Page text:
group -- generally leads the hearer to naturally make
            the neuro-linguistic assumption-based error that the
            term is indicative of it's subject being someone who
            is either "sole or predominantly" of a `mono'-racially
            Black ancestry (which is not even remotely the
            case for the majority -- +70% -- of the people who
            belong to this largely tri-racial `Ethnic' grouping).

            In reality, researchers, geneticists, historians and
            anthropologists have repeatedly proven, detailed
            and documented that the majority of those people
            who born to two parents who are both members
            multi-racial Ethnic grouping (more than 70%, in fact)
            have about 20-30% `white' "racial" admixture and
            even more than 25% 'Amerindian' "racial" admixture.

            As noted, the use of the term `"black" to describe this
            group also seems very inappropriate – both for the
            reason listed above as well as for the fact that the
            term "black" was only since the late 1960's and 1970's
            as being reflective of what was supposed to have
            been am anti-racist / anti-colonialist socio-political
            "identification" (then referred to as "pan-Africanism")
            that led and expressed by the, now rather phased
            out (and surprisingly even somewhat divisive)
            Afro-centric "Black-Power" movement of that era.

            Few people seem to realize that the term "black"
            was never actually even meant for use as a
            `racial-descriptor' for the people of this Ethnicity
            -- but rather it was actually simply meant to be
            used merely as a way of describing "an emerging
            `political consciousness' and also an attempted
            `cultural connection' being expressed and
            "identified" among some of the younger members
            of this given group at that certain era in history
            for a particular socio-political purpose".

            http://www.nydailynews.com/news/ideas_opinions/v-pfriendly/story/283791p-243138c.html   
            http://www.dailybruin.ucla.edu/DB/issues/97/09.22/view.tucker.html
             
            The error of using a term such as this (which one
            would normally and traditionally only have associated
            with a very specific `Continent', `Voyage', `Race' or
            even a `Socio-Political "Identification" `), and then
            erroneously applying it to a given `ethnic' group,
            is that it would naturally result in the neuro-linguistic
            reaction of people then instantaneously perceiving
            and associating the "Ethnic" group ONLY within
            the `former representation' of the term as being
            in reference to specific `Continent', `Race' and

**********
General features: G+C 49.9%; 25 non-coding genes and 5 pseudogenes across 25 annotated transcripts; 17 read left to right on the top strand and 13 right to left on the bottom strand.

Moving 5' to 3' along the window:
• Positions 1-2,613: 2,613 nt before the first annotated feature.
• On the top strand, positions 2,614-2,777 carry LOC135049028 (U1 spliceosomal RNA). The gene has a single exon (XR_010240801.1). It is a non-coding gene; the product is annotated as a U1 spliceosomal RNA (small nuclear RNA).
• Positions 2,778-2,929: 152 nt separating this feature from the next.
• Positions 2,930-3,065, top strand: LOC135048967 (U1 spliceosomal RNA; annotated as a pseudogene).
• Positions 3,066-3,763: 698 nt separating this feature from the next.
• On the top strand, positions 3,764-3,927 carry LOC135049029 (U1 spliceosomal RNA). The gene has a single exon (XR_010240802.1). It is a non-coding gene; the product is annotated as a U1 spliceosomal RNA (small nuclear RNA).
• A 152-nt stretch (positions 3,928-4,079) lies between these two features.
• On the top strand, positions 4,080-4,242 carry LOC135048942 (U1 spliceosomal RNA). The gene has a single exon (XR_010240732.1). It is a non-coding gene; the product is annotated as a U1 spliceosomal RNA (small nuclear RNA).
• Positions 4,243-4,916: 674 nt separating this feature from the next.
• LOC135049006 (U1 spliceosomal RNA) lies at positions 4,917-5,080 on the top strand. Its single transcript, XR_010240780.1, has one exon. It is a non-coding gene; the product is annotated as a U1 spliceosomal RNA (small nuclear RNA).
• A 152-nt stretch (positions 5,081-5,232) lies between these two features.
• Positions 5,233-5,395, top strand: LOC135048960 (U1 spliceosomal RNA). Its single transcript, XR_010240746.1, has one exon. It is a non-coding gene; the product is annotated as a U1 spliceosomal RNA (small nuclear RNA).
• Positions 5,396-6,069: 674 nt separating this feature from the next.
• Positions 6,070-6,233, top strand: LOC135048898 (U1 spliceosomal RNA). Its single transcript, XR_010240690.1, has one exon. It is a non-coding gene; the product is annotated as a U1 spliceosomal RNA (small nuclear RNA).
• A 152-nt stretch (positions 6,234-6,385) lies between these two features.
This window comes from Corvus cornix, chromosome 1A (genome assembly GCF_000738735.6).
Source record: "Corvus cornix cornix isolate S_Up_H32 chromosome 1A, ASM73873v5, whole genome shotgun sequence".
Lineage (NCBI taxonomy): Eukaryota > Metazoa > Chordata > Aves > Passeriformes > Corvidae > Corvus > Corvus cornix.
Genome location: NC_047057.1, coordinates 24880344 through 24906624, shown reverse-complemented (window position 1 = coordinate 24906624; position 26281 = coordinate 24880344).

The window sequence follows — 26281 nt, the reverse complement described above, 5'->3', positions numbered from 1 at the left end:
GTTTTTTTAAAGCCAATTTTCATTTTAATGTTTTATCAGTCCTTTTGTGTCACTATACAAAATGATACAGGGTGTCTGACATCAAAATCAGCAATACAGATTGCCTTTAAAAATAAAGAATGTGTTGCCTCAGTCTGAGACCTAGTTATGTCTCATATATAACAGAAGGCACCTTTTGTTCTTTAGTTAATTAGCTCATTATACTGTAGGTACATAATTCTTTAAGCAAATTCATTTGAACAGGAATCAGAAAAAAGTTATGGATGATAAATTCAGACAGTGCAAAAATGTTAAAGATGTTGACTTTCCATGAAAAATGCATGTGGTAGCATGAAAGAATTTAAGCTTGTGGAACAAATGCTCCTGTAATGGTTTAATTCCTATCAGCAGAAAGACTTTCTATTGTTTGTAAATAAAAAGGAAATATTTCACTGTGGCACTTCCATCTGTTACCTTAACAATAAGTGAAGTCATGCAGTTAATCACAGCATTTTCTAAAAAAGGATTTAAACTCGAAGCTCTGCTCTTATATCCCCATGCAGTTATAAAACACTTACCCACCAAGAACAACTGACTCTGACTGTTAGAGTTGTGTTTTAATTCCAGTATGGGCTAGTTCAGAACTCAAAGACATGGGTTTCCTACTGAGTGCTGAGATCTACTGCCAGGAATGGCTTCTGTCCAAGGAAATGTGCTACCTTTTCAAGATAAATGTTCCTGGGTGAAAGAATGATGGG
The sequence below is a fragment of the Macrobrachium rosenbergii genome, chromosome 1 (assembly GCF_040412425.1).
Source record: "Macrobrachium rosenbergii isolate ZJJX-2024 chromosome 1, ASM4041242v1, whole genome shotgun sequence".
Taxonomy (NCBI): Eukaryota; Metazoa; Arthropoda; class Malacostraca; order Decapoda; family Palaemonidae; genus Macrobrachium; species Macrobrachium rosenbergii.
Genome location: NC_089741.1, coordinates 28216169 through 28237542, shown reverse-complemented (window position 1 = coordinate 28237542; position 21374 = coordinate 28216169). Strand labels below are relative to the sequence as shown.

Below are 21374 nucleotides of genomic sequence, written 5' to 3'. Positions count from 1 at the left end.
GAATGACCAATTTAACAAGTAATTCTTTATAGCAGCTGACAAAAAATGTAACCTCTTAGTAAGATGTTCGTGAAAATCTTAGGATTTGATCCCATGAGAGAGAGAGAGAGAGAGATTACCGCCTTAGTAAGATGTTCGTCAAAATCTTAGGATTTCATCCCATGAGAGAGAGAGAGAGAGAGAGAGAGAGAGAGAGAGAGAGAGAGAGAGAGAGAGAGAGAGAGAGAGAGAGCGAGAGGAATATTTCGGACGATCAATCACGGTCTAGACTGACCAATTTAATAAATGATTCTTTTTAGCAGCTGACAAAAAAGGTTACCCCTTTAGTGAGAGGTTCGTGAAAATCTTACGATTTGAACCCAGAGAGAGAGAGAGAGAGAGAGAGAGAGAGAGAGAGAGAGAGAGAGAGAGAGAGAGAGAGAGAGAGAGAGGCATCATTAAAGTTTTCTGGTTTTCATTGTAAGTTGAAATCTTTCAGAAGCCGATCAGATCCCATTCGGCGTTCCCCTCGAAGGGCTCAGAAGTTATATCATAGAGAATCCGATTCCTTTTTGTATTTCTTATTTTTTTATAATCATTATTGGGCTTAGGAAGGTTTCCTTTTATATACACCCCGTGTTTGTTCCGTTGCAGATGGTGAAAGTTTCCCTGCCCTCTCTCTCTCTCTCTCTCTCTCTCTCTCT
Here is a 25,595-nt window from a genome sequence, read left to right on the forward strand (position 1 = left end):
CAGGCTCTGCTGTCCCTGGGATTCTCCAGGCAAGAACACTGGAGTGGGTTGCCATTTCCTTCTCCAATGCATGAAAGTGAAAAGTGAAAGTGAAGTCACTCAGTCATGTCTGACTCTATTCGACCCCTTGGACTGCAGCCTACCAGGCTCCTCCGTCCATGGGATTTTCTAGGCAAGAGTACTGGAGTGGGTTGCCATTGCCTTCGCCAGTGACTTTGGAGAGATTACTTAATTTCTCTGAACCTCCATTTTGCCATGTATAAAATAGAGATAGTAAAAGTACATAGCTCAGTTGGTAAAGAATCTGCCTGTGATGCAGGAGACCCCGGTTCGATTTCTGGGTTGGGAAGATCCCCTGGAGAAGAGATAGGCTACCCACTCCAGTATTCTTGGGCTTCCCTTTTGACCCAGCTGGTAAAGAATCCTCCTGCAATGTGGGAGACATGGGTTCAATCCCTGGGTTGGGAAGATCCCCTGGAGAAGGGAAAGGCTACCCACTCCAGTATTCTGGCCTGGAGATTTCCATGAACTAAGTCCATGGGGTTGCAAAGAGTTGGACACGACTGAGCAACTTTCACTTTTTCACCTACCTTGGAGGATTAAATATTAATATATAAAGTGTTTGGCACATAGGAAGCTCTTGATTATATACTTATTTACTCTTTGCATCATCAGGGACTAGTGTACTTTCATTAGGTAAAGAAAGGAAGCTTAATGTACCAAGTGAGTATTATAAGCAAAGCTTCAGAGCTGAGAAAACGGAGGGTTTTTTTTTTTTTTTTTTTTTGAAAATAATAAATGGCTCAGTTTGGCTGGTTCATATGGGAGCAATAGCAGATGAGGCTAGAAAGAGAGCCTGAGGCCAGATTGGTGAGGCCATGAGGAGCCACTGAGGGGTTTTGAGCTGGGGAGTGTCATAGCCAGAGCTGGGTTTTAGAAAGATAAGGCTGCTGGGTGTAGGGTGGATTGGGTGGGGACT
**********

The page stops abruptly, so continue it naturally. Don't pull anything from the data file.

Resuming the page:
or `Voyage' or a `Socio-Political "Identification.

            The erroneous semantic misapplication of this term
            is often largely why people inaccurately believe that
            it is representative of; synonymous with or used
            interchangeably for the `racial' term "black" –
            rather than in reference to the `voyage' which led
            to the launching of a specific `historical experience'.

            That having been said – the answer to your question
            is (for me)
            … that `No', I do personally *not* feel or
            believe that that the current answer to the issues
            involved with the misnomer of `African-American' --
            is to give this largely `Multi'-Racial / Mixed-Race
            Ethnic grouping of people – yet another new LABEL.

            As (just as it has been found that, in the case of
            many, if not most Amerindians, they did not like
            the politically-correct / culturally-illiterate term
            of `Native American' being forced on them any
            more than they did the term `American Indian')
            –--- yet another new label never seems
            to be ;the answer' to a complex issue.

            But rather – what seems would be most
            effective would be to simply educate
            people on the following facts:

            *** the `African-Americans' (AAs) and
            the `Black-Americans' (BAs) are *not*
            the same people groupings at all;

            *** the AAs are a largely `Multi'-Racial/
            Mixed-Race `Ethnic' group -- while the
            BAs are a `mono'-racial `Race' group;

            *** the majority of those people who are
            full-AAs are largely "black" *only* in the
            sense of socio-politically "identifying"
            (largely due to the `One-Drop' Rule and
            other forms of Racism) with the struggles
             experienced by those with whom they are
            connected via a part of their tri-racial lineage;  

            *** and most of the "statistics" offered by the U.S.
            government and media about the AAs are extremely
            skewered, biased and completely inaccurate
            (due to a lack of understanding that the terms
            `Black' and `African-American' are *not* actually